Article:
February 13, 1989 was a Monday. I found someone to cover for the class I was teaching (IIRC, I had one section of Calculus III that semester, which met on MWF) so that I could spend the day in KY with my parents. The guess from here is that I opted to take a long weekend to visit them on the occasion of my 25th birthday, since I’d gone back to IL so soon after Christmas.
I do remember a couple of things about the day. Dad was working at Fifth Third Bank in downtown Cincinnati by this time—he was in charge of the huge underground vault where the safety deposit boxes resided. (It was his final job; he retired from it in early July of 94). I drove over from Florence to visit with him awhile (despite the size of the vault, he generally wasn’t all that busy). Then I met up for lunch with my college friend Cathy, who still lived in the area and was working as a computer programmer for a big company downtown. Before I went back across the river, Dad handed me some money, with instructions to buy myself a present.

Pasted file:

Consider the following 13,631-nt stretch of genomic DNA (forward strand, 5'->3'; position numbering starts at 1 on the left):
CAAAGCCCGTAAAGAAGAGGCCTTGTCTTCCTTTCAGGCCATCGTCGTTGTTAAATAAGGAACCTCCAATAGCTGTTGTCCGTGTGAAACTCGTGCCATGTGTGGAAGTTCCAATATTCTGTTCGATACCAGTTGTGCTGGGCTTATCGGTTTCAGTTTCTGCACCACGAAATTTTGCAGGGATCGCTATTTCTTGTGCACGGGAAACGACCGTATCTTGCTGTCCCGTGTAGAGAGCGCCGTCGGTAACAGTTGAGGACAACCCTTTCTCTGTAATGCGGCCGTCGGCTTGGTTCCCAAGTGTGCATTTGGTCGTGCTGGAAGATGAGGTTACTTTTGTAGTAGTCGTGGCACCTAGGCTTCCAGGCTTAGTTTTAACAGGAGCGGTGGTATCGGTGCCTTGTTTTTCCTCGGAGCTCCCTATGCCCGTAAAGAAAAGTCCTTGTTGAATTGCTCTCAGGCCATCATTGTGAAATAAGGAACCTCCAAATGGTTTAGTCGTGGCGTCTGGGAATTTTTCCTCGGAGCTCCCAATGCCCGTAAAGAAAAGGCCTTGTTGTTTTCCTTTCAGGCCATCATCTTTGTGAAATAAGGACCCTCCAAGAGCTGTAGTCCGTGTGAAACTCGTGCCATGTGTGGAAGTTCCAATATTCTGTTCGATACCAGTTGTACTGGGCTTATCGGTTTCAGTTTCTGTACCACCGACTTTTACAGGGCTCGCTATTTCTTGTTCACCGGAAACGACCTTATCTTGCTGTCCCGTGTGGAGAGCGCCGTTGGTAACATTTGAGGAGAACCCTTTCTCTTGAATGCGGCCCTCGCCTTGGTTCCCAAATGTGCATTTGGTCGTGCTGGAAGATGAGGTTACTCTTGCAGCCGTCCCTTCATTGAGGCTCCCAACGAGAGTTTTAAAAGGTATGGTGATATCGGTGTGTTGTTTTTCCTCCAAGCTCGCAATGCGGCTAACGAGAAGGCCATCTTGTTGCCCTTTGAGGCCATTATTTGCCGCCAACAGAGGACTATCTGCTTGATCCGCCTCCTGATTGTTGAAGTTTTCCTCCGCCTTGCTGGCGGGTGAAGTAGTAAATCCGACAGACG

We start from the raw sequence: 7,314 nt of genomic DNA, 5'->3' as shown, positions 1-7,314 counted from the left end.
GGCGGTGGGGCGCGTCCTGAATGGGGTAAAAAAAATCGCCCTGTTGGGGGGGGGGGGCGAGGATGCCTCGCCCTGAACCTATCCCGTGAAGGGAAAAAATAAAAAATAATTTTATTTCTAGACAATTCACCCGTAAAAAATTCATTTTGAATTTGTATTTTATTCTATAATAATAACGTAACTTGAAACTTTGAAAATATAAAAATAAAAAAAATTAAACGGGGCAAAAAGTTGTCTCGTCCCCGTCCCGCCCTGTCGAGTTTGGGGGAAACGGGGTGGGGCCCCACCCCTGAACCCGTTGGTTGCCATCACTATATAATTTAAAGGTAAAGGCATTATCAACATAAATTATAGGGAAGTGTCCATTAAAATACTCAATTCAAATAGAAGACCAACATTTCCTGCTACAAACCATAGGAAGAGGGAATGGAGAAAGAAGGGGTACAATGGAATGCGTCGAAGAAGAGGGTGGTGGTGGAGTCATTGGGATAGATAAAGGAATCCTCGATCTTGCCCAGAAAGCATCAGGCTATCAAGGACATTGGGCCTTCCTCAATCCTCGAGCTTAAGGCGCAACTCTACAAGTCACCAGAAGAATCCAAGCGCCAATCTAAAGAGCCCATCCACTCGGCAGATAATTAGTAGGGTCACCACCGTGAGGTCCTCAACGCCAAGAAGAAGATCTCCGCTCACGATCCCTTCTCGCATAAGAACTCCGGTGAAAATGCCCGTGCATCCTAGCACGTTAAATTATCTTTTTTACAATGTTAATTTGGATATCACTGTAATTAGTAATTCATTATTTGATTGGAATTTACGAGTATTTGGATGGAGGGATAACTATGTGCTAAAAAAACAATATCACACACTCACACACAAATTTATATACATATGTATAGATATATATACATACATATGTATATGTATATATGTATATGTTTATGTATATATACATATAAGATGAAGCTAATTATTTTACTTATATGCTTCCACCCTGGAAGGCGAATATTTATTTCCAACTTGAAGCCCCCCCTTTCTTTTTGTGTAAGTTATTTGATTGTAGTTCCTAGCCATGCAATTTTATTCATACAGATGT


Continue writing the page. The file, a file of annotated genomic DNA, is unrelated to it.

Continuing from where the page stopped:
Maybe I’m what you might call hard to shop for. Martha tries to pry ideas out of me come February and December each year; I’m frequently not very forthcoming. And I suppose I hadn’t given Mom and Dad much to work with this time, either. I cruised on over to the Florence Mall, about a mile away from the folks’ house. I don’t know if I purposely avoided going to the record stores, but somehow music didn’t seem like what they would have had in mind for me that day. Anyway, I wandered around a while, and finally landed in a gift shop on the upper level. Among their displays at the front of the store were a few plates featuring Japanese Chokin Art (engraving on copper). I saw one with two birds, one in the air, the other on a bamboo stick, hovering over a pretty flower. Something about it struck me just so. It wouldn’t be useful in the least, but I quickly decided this decorative piece was to be my gift from Mom and Dad.
I’ve had the plate on display pretty much ever since, through four apartments and two houses. Each time I changed coordinates between 89 and 97, I wrapped the plate and accompanying stand snugly in their red box, and out they would come in the new location, ready to be set up somewhere, often a fold-up bookshelf. For the past twenty-plus years (except at the holidays), it’s resided on the mantle in our living room. I get that it’s hardly a valuable piece—there are scores, if not hundreds, of similar pieces available on eBay right now for about half of what I think I paid—but I confess it’s got a dear place in my heart. I usually think about its provenance whenever I intentionally look its way.